Attorney fees incurred during litigation
The Belgian Code of Civil Procedure provides for a system of varying flat fees as a contribution to attorney fees and costs incurred by the successful party and to be paid by the unsuccessful party (art. 1022 BCCP). These flat fees are determined by Royal Decree and are amended from time to time. There are three levels of flat fees: basic amount, minimum amount and maximum amount. The Court normally applies the basic amount. If it does not apply this amount, it has to substantiate its decision. However the Court should always respect the minimum and the maximum amounts.
The following fees, applicable as from 1 March 2011, are given by way of example:
- Claims below € 250: minimum amount € 82.50, basic amount € 165 and maximum amount € 330 etc.
- Claims between € 100,000 and € 250,000: minimum amount € 1,100, basic amount € 5,500 and
maximum amount € 11,000;
- Claims between € 250,000 and € 500,000: minimum amount € 1,100, basic amount € 7,700 and
maximum amount € 15,400;
- Claims between € 500,000 and € 1,000,000: minimum amount € 1,100, basic amount € 11,000 and
maximum amount € 22,000;
- Claims exceeding € 1,000,000.10: minimum amount € 1,100, basic amount € 16,500 and maximum
amount € 33,000;
- Claims which cannot be expressed in monetary terms: minimum amount € 82,50, basic amount €
1,320 and maximum amount € 11,000.
Different (lower) contributions apply in cases heard by the Courts of Employment.
Attorney fees incurred before litigation
Extrajudicial fees and costs should be clearly distinguished from attorney fees and other costs in relation to litigation. A party may be liable for extrajudicial fees and costs if the creditor can prove that these are as damage the direct result of a breach of contract by the other party, were necessarily made in order to recover the claim and are also reasonable. This is difficult, if not impossible to prove for the successful party. For transactions which result in the issuing of an invoice, creditors normally include a liquidated damages clause in their general terms and conditions, which provides for instance for compensation of 10% of the claim, without prejudice to the creditor’s right to prove the real losses exceeding this 10%. The Court may however reduce the amount of the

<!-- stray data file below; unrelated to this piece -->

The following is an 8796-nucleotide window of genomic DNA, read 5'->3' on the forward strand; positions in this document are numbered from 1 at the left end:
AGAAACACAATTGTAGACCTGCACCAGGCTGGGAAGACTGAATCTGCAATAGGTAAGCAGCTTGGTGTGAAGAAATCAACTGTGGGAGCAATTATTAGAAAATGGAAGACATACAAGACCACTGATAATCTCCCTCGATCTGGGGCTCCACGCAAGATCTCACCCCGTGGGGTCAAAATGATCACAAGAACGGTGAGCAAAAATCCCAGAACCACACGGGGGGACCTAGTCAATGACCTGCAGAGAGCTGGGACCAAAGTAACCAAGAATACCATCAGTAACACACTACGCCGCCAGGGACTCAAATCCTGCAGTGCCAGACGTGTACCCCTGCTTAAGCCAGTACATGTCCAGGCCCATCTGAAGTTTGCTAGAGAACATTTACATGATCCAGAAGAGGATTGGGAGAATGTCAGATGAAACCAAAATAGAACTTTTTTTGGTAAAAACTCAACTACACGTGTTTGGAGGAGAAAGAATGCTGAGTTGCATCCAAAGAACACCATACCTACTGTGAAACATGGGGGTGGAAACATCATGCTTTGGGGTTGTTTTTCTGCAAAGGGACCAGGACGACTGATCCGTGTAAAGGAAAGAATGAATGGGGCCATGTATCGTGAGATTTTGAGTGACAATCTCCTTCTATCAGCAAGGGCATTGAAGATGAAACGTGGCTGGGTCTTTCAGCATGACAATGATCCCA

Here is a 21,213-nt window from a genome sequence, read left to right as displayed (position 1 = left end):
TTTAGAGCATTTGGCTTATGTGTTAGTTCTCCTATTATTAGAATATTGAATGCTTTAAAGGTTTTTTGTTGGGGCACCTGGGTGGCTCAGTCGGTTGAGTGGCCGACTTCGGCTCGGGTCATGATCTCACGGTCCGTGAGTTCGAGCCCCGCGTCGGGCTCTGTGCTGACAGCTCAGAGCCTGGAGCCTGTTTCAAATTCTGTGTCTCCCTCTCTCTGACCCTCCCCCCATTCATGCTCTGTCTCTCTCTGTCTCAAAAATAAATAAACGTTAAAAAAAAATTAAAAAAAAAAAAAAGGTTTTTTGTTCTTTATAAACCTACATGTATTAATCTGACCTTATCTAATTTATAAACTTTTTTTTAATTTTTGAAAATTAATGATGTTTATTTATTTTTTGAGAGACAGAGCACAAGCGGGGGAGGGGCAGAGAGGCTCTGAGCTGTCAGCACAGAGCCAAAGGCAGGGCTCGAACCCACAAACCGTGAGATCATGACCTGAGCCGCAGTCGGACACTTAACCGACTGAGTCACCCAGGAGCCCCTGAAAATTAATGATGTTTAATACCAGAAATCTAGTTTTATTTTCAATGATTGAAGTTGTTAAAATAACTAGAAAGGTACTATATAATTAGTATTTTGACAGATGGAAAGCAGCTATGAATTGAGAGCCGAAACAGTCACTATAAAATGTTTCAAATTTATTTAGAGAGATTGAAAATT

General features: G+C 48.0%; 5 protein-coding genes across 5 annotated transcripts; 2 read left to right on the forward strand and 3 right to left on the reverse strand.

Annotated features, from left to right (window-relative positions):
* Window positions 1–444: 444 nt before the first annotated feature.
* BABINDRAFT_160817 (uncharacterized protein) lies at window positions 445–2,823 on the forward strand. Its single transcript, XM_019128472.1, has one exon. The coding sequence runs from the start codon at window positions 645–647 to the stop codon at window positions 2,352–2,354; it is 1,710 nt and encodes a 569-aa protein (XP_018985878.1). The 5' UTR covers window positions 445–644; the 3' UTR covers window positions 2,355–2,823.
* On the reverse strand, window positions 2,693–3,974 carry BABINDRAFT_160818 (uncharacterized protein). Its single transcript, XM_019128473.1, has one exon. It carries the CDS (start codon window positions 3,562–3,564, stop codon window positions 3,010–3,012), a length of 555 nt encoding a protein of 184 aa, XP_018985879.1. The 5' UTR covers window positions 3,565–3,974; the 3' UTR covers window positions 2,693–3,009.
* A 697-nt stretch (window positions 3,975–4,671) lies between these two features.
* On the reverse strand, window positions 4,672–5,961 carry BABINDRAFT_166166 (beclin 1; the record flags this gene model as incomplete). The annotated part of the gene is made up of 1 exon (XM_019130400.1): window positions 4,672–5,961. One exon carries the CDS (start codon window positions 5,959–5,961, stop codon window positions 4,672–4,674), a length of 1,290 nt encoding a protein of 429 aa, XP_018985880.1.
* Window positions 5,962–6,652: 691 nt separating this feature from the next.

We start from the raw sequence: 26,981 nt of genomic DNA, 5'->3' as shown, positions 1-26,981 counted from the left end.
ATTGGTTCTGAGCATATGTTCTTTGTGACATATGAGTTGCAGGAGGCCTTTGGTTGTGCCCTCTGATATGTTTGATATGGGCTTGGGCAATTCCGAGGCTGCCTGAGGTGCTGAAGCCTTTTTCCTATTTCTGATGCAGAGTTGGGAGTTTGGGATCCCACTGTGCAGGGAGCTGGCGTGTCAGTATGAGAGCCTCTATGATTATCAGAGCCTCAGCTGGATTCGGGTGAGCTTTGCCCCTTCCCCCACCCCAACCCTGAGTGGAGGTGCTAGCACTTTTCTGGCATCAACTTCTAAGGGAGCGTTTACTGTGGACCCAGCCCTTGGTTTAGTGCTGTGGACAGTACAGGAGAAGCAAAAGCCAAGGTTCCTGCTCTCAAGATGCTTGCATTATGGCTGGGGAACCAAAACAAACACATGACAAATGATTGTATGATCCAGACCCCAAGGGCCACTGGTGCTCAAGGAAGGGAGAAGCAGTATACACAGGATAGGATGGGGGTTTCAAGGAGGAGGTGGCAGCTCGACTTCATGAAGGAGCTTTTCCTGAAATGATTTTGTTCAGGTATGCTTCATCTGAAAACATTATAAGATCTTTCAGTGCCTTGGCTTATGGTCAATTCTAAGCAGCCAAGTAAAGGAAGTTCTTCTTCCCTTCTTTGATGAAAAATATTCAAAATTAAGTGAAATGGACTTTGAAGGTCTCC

liquidated damages depending on the circumstances.
A liquidated damages clause is considered to include compensation for attorney fees incurred during the stage before litigation is initiated; this compensation should therefore be distinguished from the recovery of attorney fees under the Belgian Code of Civil Procedure.
In our example a creditor can thus claim 10% on the principal sum for extrajudicial costs and in the event of litigation also compensation in accordance with the minimum, maximum and basic amounts as outlined above.
Recovery of attorney fees in intellectual property cases
Article 14 of EU Directive 2004/48 on the enforcement of intellectual property rights states “Member States shall ensure that reasonable and proportionate legal costs and expenses incurred by the successful party shall, as a general rule, be borne by the unsuccessful party, unless equity does not allow this.” The Antwerp Court of Appeal recently (26 January 2015) submitted a request for a preliminary ruling to the European Court of Justice on whether the Belgian system of varying flat rates in respect of the recovery of attorney fees is in conformity with the directive (Case C-57/15: United Video Properties Inc. vs. Telenet NV). The European Court is likely to give its ruling during the course of 2016. This ruling may have an impact on the Belgian system of flat fees as a whole.